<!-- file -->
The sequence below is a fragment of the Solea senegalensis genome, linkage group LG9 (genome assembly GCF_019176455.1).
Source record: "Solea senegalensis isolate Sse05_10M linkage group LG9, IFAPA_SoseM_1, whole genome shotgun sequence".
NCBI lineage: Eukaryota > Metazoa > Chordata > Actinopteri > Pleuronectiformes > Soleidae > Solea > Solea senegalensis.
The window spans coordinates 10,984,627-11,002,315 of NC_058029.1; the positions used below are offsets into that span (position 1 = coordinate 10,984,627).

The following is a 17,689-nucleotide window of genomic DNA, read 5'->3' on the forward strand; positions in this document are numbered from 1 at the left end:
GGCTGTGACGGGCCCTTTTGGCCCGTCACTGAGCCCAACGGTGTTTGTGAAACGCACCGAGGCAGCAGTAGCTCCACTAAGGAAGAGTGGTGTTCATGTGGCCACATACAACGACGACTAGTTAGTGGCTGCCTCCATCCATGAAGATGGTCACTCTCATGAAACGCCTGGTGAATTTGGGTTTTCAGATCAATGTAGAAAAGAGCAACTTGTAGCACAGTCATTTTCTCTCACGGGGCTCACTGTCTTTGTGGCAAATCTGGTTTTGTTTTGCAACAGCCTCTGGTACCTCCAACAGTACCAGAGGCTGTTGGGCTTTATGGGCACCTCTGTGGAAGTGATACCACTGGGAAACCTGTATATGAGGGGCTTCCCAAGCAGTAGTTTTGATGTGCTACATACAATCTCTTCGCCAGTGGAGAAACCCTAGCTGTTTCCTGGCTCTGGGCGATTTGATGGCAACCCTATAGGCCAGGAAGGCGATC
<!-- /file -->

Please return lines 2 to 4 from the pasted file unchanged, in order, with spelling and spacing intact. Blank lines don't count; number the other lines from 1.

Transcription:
Source record: "Solea senegalensis isolate Sse05_10M linkage group LG9, IFAPA_SoseM_1, whole genome shotgun sequence".
NCBI lineage: Eukaryota > Metazoa > Chordata > Actinopteri > Pleuronectiformes > Soleidae > Solea > Solea senegalensis.
The window spans coordinates 10,984,627-11,002,315 of NC_058029.1; the positions used below are offsets into that span (position 1 = coordinate 10,984,627).